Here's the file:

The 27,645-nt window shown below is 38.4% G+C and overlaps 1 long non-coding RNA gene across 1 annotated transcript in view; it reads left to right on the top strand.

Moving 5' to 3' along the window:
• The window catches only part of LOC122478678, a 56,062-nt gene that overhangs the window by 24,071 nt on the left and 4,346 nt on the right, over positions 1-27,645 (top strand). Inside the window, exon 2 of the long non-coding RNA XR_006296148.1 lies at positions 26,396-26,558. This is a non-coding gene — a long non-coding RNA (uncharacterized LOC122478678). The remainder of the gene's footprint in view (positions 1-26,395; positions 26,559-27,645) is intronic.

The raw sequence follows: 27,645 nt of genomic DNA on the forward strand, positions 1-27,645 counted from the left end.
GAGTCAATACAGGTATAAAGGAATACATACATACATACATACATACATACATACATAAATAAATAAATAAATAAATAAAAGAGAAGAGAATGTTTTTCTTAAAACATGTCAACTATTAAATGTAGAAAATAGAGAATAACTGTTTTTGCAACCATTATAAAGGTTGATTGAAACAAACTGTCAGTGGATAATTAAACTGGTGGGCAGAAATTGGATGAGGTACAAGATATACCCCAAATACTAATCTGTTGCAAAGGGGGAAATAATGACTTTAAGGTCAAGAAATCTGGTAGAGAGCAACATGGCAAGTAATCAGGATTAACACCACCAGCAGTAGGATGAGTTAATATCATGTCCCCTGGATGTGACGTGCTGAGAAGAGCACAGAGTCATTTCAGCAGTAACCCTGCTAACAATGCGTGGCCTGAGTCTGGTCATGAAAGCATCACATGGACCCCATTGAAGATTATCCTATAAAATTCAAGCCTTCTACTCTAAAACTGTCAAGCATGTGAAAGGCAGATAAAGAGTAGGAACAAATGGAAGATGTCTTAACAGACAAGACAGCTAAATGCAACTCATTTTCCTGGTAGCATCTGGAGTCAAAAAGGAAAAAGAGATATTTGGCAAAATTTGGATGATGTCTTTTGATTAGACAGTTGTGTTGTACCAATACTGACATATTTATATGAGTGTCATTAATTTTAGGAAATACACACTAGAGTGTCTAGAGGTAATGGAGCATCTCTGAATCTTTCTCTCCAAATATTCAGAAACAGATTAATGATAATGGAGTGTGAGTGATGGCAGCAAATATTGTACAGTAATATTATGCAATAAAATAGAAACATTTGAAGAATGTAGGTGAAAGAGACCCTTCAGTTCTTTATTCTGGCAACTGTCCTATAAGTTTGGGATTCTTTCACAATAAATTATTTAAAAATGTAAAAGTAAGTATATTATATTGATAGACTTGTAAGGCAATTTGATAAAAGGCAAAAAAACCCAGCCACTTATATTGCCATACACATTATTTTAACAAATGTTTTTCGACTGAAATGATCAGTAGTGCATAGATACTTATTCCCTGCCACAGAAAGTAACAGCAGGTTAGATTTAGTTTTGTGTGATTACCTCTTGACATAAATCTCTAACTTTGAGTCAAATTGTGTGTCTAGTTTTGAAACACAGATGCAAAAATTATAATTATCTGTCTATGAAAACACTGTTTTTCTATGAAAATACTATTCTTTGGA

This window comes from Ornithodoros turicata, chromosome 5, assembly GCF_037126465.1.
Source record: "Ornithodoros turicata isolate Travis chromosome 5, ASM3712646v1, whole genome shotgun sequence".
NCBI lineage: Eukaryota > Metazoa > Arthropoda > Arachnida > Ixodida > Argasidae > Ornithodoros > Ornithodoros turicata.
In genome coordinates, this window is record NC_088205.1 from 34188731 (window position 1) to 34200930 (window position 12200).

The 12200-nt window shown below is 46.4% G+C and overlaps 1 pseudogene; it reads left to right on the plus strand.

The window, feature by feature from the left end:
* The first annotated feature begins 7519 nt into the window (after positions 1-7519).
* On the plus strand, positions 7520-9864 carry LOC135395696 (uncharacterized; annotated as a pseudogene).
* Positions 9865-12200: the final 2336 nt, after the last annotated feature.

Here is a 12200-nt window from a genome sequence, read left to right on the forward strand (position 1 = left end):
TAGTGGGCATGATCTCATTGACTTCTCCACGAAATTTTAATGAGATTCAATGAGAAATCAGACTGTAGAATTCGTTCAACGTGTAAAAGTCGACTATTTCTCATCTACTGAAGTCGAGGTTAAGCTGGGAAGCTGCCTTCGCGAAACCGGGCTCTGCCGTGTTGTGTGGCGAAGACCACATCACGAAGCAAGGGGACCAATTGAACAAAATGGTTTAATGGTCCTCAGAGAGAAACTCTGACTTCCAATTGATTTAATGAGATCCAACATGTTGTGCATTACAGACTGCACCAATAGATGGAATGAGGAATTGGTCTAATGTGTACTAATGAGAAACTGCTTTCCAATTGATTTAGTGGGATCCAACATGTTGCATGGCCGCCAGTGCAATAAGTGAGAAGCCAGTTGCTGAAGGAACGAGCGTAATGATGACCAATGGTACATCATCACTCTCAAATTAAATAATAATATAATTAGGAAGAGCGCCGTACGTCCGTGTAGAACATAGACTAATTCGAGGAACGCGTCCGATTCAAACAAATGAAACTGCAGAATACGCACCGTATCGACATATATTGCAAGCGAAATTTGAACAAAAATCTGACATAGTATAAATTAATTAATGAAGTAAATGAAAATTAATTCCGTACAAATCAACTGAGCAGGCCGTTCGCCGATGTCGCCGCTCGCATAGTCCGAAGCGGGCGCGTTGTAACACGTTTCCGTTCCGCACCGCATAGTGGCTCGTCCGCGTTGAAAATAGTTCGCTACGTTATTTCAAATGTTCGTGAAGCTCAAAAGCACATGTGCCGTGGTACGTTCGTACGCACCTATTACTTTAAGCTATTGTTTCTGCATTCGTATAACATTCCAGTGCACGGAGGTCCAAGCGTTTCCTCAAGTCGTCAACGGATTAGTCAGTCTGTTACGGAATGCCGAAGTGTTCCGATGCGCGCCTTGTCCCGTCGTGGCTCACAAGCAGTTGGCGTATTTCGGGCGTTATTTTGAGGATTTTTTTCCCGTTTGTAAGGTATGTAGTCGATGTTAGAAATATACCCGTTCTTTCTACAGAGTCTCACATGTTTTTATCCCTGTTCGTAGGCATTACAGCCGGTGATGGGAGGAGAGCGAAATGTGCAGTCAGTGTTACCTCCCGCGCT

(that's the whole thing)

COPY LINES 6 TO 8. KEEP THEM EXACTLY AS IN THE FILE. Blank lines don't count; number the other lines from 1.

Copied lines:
This window comes from Ornithodoros turicata, chromosome 5, assembly GCF_037126465.1.
Source record: "Ornithodoros turicata isolate Travis chromosome 5, ASM3712646v1, whole genome shotgun sequence".
NCBI lineage: Eukaryota > Metazoa > Arthropoda > Arachnida > Ixodida > Argasidae > Ornithodoros > Ornithodoros turicata.